How exactly does one define "downhill" when referring to a society?

  8. #8
    Senior Member KDude's Avatar
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    This is just a result of being stupid. Humanity, whether civilized or in prehistoric times, has always lived with a sense of strife and change. It only takes a small amount of information to get acquainted with this narrative, so I think if someone somehow managed to avoid learning it, then they must be stupid. They also carry a worldview that only seems to account for a century (at the most) of history. Things that are "old" or a "long time ago" are no older than their grandparents or great grandparents. This is also indicative of stupidity. Their perspective of what the definition of society even is, and where it's high or low points are, are insignificant in the totality of human history. No point in getting worked up about it. In the same you shouldn't stress over people on the Jerry Springer show, or kids who can't type in anything except cellphone txtspeak.

  9. #9
    Wake, See, Sing, Dance Cellmold's Avatar
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    Ive noticed a lot of people also stretch the immediacy of their position into an example of the whole.

    This is quite interesting to see and it opens up an entire cavalcade of questions concerning how an individual perceives the world based on their current state of being.

    It is obvious then that an individual happy and contented in their current life is more likely to overestimate the state of the world around them just as one who is currently inhabiting a difficult and strenuous existence is likely to understate it. Of course this is nothing new, in fact it is the most basic example of pessimism and optimism that I am outlining.

    But the point is to highlight the importance of the middle ground. To try and be as fair and balanced as one can when considering the evidence displayed for you. It is impossible to be completely neutral or balanced of course and I wouldn't be so arrogant or naive as to pretend otherwise.

    For me it is an somewhat complex and hard to describe idea that I use to concern the world and it's benefits/ills. There is always a counterbalance stemming from inside humanities minds which battles with itself endlessly.

    In some areas this war is tipped more one way or the other and this comes from any number of factors, economical, social, physical, metaphysical and even spiritual...etc...

    Although not all of these factors need be in balance for the well-being of a particular community. There are people who live on the fringes of commonly accepted boundaries of society and even those without, who live full and prosperous lives, regardless of affluence or status.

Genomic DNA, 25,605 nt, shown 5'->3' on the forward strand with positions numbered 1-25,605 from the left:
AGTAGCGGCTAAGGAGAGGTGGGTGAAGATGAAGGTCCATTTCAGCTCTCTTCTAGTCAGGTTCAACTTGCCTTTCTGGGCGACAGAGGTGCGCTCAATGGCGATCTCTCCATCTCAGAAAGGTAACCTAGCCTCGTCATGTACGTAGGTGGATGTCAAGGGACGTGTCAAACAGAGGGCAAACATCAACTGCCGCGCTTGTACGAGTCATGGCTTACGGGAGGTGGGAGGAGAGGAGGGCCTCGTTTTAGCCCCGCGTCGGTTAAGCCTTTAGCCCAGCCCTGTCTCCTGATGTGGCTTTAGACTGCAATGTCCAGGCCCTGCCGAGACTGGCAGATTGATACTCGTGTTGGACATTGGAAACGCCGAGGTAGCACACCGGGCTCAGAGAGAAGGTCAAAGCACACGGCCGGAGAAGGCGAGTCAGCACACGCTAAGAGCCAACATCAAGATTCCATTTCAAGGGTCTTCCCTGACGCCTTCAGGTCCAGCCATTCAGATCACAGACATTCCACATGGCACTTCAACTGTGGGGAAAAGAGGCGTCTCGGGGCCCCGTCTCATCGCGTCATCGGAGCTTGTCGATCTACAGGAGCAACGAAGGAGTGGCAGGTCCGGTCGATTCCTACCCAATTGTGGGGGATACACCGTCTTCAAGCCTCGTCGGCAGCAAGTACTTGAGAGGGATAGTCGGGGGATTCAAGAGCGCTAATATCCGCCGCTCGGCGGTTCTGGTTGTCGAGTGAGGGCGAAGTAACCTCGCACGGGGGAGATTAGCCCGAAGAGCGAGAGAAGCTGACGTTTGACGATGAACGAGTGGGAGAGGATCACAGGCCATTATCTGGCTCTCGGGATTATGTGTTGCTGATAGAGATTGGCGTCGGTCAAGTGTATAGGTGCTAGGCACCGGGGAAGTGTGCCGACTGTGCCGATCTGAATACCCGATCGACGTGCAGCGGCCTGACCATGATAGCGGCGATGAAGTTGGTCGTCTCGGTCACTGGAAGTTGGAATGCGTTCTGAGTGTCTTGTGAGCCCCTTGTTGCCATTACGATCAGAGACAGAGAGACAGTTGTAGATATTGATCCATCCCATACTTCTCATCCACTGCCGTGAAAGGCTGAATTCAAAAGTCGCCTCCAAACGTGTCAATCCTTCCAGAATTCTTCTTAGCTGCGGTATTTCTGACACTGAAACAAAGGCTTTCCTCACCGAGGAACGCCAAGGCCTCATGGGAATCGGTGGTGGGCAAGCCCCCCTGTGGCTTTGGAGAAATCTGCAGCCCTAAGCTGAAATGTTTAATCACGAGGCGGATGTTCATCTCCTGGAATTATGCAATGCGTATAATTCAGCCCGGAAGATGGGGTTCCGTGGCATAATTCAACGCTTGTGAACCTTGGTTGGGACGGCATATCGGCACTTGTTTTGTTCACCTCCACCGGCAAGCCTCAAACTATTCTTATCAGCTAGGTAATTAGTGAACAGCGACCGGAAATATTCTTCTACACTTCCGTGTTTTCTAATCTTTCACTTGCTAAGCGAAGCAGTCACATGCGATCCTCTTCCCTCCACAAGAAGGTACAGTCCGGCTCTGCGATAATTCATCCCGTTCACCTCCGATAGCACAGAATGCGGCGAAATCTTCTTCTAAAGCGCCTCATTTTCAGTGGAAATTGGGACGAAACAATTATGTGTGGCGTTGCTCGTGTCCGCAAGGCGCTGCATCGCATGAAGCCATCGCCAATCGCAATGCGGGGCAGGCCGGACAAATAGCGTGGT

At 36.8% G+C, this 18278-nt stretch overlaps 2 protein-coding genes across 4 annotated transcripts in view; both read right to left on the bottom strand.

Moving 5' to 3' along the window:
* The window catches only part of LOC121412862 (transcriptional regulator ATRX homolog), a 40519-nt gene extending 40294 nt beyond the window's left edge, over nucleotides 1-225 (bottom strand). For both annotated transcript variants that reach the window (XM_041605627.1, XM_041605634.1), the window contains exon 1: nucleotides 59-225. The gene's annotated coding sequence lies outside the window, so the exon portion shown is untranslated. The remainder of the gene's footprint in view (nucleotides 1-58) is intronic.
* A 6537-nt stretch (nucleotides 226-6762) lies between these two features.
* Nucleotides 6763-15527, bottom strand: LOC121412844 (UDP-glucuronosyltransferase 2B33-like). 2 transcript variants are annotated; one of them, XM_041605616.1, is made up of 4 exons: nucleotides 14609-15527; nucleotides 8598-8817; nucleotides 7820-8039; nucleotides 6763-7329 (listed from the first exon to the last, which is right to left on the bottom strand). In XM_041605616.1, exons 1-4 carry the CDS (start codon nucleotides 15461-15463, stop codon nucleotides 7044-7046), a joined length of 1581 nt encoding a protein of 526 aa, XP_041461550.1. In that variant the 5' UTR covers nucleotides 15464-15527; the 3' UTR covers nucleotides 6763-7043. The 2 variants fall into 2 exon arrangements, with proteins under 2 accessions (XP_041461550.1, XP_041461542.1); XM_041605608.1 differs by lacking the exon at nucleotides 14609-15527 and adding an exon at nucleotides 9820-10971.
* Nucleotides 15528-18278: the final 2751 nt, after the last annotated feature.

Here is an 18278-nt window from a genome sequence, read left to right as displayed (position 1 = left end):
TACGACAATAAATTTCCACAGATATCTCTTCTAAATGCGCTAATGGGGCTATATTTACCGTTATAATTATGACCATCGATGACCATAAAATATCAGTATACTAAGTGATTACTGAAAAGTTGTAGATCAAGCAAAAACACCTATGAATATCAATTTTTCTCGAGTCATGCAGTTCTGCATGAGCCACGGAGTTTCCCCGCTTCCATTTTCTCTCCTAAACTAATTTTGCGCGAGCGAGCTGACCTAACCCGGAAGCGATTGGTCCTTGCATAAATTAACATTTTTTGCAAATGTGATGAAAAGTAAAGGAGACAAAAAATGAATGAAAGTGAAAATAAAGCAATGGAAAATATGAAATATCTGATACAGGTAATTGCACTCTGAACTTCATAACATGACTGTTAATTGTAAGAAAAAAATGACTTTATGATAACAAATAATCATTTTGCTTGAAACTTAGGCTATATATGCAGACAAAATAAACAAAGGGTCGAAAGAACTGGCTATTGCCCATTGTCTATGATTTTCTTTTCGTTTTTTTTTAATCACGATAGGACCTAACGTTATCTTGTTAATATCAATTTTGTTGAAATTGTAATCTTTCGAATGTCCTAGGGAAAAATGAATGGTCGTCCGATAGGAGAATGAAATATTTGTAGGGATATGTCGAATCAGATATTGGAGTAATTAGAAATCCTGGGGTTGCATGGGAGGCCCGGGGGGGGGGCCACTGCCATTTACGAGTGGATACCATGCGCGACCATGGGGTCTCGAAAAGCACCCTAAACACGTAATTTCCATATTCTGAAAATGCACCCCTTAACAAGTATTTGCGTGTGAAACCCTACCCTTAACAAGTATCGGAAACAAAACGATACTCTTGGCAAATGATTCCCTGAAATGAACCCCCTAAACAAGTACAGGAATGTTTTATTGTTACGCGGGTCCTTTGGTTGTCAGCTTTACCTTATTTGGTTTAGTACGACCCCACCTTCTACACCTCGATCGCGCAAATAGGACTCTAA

But then of course there are those in the most destitute of positions, often even with the creature comforts many of us take for granted. And then there are many others without anything. But most problems stem somewhat from within and without and it can be hard to distinguish the two.

    This is such a cliche and simple concept of course, but so very hard to communicate into an understandable manner. Essentially, it is how we approach the obstacles in our lives that defines the situations we find ourselves in. Not to mention a willful consideration towards others, rather than a blind eye.

    Either a matter of physical needs, such as basic needs, food, water, clothes, a home to call ones own, somewhat protected from disease and oppressive regimes. Or it is a need of self examination, to look at what you are doing yourself as an individual and to judge yourself as you would judge others.

    Easy for me to preach this though, after all, what have I done lately?

    In any case a human world would never be a perfect one. We need to tip the balance in favour of changing the cruelties we can change and accepting the imperfections we cannot.
    'One of (Lucas) Cranach's masterpieces, discussed by (Joseph) Koerner, is in it's self-referentiality the perfect expression of left-hemisphere emptiness and a precursor of post-modernism. There is no longer anything to point to beyond, nothing Other, so it points pointlessly to itself.' - Iain McGilChrist

    Suppose a tree fell down, Pooh, when we were underneath it?"
    "Suppose it didn't," said Pooh, after careful thought.
    Piglet was comforted by this.
    - A.A. Milne.

  10. #10
    likes this gromit's Avatar
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    Some things are better, some are worse, for definite. Overall, as a woman, I'd personally much rather be alive now in America than pretty much any other time/place.